weight loss abscess diuretics furballs hypertension flea treatment brown snake behaviour change fleas cage stare into space kitten vaccine virus euthanasia hunched over feliway pet insurance sudden blindness feline herpesvirus worming enclosure not eating sneeze Canberra Cat Vet poisoning arthritis dymadon head overweight touch fits sun when to go to vet holidays client night revolution face rub radioactive iodine urinating outside litter cat flu kidneys dry food itchy hyperthyroidism mass goodbye spraying vomiting poison aggression blocked cat grass fluid pills feline AIDS runny nose slow asthma information night liver cat fight roundworm photo competition comfortis vaccination appetite rigid head heaing kidney disease thiamine deficiency conflict string train cranky skinny heart disease intestine sick sore eyes mental health of cats diarrhoea renal disease kitten play ulcerated nose cat bad breath appointment blood pressure birthday wobbles stiff rough play old cat wet litter eye ulcer indoor cats adipokines paralysis lump lick teeth weight control holes activity snake foreign body pill kitten deaths blockage pred lily corneal ulcer meows a lot exercise weight anxiety best vet high blood pressure cat enclosure panleukopenia salivation award inflammatory bowel disease competition unsociable dilated pupils litter box home visit cat friendly free mince cat history blue diabetes home snakebite changed hungry paralysed pancreatitis snuffle ribbon advantage IBD scratching post bed new year tick vomit moving allergy furball hunting urinating panadol pet meat urine house call crytococcosus sense of smell straining training seizures scratch stress bump skin carrier African wild cat mouth breathing body language hunters attack strange behaviour opening hours jumping vision nose scabs panadeine gasping blood in urine cta fight heavy breathing old prey cancer toxic fireworks FIV rub tooth Hill's Metabolic hunter food puzzles check-up snot cognitive dysfunction aspirin enemies christmas tablet senses lymphoma cat behaviour runny eyes thirsty dental treatment worms echocardiography blood catoberfest fat rash calicivirus kibble herpesvirus gifts groom collapse feline enteritis breathing difficult chlamydia flea prevention scale ulcers hard faeces marking painful kittens cortisone hearing signs of pain lilly fear noisy breathing paracetamol aerokat hiding open day spray massage introducing cystitis sensitive off food holes in teeth introductions bladder urinating on curtains or carpet cryptococcosis sore toxins hairball aggressive hyperactive pain relief change spey sensitive stomach sucking wool fabric rolls visit poisonous pica dementia decision to euthanase antiviral blindness allergy, hypertrophic cardiomyopathy cough New Year's Eve fever pain poisons ulcer cat containment pheromone plants socialisation return home scratching blood test introduce pet whiskers desexing enteritis cat enclosures AIDS hospital headache desex health check computer lilies mycoplasma annual check on heat wool vocal twitching castration best cat clinic introduction examination holiday bladder stones urine spraying tradesmen sore ears panamax tapeworm eye infection permethrin dental check plaque litter snuffles unwell restless yowling bite tartar abscess,cat fight best clinic polish sick cat vet visit thyroid nails snakes xylitol open night cat vet discount physical activity antibiotics dental cat worms Canberra learning microchip pain killer drinking a lot biopsy anaemia petting cat eyes outdoor cat panleukopaenia RSPCA new kitten lame obesity in season flu paralysis tick obese best veterinarian skin cancer urination love eye senior odour ACT snake bite kidney diet new cat blind breeder behaviour joints tumour hole insulin fight FORLS prednisolone constipation poisonous plants grooming checkup depomedrol drinking more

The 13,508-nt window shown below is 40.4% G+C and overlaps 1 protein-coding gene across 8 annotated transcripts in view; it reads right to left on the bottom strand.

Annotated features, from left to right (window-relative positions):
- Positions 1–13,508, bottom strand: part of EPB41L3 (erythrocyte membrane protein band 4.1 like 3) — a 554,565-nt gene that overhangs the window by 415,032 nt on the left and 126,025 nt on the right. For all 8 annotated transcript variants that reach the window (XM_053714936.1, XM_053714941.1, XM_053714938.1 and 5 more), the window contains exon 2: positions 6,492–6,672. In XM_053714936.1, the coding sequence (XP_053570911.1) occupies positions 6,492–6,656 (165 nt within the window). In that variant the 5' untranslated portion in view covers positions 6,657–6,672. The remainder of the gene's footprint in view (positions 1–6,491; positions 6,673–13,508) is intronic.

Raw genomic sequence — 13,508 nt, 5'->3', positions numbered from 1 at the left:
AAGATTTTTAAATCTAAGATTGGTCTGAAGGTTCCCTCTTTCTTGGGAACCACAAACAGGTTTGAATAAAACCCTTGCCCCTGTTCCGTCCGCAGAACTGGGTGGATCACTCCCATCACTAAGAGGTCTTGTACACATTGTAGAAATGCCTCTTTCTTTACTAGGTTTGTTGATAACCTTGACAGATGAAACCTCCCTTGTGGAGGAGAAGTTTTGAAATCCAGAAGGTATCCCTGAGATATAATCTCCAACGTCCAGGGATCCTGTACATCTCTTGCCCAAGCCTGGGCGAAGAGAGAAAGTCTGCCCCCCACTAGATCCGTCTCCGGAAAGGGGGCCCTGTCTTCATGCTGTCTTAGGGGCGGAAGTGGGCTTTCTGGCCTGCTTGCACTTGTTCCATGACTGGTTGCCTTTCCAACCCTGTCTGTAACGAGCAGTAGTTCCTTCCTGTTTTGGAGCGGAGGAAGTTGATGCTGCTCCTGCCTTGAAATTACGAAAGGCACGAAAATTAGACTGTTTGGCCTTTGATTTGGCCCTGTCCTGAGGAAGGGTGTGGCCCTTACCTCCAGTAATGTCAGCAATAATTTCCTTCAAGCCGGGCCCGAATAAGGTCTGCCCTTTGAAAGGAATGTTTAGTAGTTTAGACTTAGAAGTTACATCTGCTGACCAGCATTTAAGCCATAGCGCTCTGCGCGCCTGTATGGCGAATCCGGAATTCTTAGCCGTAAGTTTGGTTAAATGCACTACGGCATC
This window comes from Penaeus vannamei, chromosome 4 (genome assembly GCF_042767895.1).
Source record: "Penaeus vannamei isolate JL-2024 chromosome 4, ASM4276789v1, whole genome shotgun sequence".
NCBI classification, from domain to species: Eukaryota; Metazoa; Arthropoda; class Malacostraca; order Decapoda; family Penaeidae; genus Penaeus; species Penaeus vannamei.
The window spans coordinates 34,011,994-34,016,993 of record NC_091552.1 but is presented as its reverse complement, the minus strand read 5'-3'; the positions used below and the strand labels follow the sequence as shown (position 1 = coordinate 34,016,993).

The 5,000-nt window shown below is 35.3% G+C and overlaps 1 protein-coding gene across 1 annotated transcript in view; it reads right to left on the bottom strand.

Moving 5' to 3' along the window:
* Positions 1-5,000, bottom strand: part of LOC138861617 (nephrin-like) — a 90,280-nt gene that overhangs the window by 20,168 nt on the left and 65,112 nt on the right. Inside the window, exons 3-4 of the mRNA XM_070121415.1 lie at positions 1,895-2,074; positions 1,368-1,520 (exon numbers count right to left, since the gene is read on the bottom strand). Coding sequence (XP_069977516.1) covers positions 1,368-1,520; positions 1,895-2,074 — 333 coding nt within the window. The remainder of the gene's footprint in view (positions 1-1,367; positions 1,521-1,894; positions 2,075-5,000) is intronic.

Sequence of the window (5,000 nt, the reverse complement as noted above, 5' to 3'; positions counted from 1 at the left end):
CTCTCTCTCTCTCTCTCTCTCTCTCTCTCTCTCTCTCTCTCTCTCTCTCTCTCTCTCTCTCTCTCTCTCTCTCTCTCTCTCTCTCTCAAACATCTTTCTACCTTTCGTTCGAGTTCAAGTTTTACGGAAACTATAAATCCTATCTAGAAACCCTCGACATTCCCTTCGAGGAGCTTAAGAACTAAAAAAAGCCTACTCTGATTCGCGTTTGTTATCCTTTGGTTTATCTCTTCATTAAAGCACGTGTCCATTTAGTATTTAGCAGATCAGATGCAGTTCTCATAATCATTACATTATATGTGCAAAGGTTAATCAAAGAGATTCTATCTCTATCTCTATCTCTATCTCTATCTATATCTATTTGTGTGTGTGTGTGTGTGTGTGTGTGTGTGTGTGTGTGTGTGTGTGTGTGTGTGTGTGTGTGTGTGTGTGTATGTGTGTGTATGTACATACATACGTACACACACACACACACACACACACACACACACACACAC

Archive

A calm, quiet haven for cats and their carers staffed by experienced, cat loving vets and nurses.

Canberra Cat Vet 16-18 Purdue St Belconnen ACT 2617 (parking off Gillott Street) Phone: (02) 6251-1444

Get Directions